We often remember our past presidents and their times in office by the indelible images they made, or by the powerful words they spoke in ringing voices — or in grudging denials. In his case, President Aquino may yet be remembered as well by the nebulous ways of numbers.
For beginners, there is the stunning number of votes he received (15.2 million) in his breakthrough poll victory in 2010.
But there are numbers that have also come to haunt his still evolving term in office.
There is, for example, 18, the percentage representing the precipitous drop in his net approval rating, from +64 percent in November 2010 to +46 percent in June 2011 — although last September it was back to +56 percent (as recorded by the Social Weather Stations or SWS), a sign that he still enjoyed the trust of his constituency. And there is 19, the number of flag-draped caskets of soldiers tragically killed in one day of fighting in Al-Barka, Basilan.
Then the numbers on hunger. The latest SWS survey has revealed that the incidence of hunger, that most frightening of the country’s societal revenants, has risen again. The Third Quarter 2011 Social Weather Survey, done in September, shows that a staggering 21.5 percent or one in every five Filipino families has gone without food at one point or another over the last three months. This registered “an upward bounce from 15.1 last June,” SWS’ Mahar Mangahas stated in his column yesterday. The findings of the June survey on hunger was very encouraging for the Aquino administration. “The June 2011 rate had fallen from 20.5 in March 2011,” and was… a bounce originally from 15.9 two quarters earlier in September 2010,” he said.
“Based on the SWS data, the hunger statistic is the worst so far for the Aquino government but is still below the record 24 percent in December 2009 during the previous administration,” the Inquirer reported on Friday. It was as well noted that while hunger incidence is down in Mindanao (13 percent from 21.7 percent in June) and the Visayas (15.3 percent from 21 percent), it is up in Metro Manila (23 percent from 13 percent—that is, by 10 percentage points) and the rest of Luzon (28.3 percent from 9.7 percent—that is, by 18.6 percentage points).
Social Welfare Secretary Corazon Soliman attributed the “bounce” to typhoons and fuel price increases. “The bouncing reveals the volatility of hunger,” Mangahas said.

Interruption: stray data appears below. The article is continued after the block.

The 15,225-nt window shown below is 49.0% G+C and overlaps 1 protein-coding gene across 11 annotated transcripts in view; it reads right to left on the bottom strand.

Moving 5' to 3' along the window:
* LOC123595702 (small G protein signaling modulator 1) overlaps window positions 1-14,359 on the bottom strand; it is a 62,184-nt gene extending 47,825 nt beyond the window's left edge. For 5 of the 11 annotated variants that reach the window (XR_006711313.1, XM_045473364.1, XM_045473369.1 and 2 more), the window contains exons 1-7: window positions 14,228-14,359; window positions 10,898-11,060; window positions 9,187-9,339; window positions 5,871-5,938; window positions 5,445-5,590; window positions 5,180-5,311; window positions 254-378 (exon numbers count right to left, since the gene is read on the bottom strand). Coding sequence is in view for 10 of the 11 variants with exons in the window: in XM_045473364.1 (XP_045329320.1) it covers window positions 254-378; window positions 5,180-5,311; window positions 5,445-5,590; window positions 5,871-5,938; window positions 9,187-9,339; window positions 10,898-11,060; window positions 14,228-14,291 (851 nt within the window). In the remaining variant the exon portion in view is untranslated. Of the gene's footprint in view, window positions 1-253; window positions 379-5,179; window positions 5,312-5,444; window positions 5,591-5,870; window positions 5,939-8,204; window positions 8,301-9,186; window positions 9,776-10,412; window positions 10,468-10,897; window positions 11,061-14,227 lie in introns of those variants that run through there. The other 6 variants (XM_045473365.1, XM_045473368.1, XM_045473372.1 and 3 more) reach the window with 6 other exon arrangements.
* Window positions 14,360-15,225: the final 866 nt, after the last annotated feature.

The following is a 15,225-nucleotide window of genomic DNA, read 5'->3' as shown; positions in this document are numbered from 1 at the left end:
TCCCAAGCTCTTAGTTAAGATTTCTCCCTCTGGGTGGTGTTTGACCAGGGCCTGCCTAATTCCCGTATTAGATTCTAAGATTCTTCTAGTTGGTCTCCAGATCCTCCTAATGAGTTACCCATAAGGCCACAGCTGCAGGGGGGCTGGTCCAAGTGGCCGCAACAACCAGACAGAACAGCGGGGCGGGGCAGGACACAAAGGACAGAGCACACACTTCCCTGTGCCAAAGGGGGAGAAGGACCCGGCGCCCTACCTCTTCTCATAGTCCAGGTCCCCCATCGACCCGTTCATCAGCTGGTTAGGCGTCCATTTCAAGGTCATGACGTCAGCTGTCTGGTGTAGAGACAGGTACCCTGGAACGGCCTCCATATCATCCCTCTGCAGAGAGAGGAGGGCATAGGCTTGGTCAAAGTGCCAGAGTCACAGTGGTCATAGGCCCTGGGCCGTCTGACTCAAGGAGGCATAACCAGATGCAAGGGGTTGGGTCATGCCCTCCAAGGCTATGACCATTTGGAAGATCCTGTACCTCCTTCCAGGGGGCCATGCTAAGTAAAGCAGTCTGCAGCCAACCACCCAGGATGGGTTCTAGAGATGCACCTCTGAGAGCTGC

Indeed, hunger is not a new problem. Neither is it a problem exclusive to Mr. Aquino’s presidency. In fact, it is a problem that has bedeviled presidents for decades.
In its quarterly hunger surveys, SWS classifies the level of hunger into “moderate” and “severe.” Moderate for a hunger experience of “only once,” “a few times,” or “a few unstated frequencies” in the past three months. Severe for a hunger experience of “often” or “always.” Moderate or severe, in reality, they translate into actual Filipino families who, at one point or another, had nothing to eat. The fact is, moderate or severe, hunger is hunger whichever way you look at it. Either you are eating regularly, or you are not, even if you would want to.
So what does the latest SWS survey tell us? That beyond the distraction of unwanted, unpleasant headlines, hunger, one of the ugliest offsprings of poverty, still stalks and haunts the land. And didn’t President Aquino in his presidential campaign make a vow that waging war on poverty would be one of his priorities? To be sure, this would be one all-out war that nobody will dare to oppose.
But it would not be easy to win either, and our people understand this all too well. And they surely would not fault President Aquino and his administration—indeed, Congress and local officials, business leaders and civil society, and everybody who has the means—if they join hands and marshal public and private resources to combat an enemy that knows no ideology or gender and age.
It is time to refocus on those election promises. Protect the people and educate them, but first and foremost, feed them.
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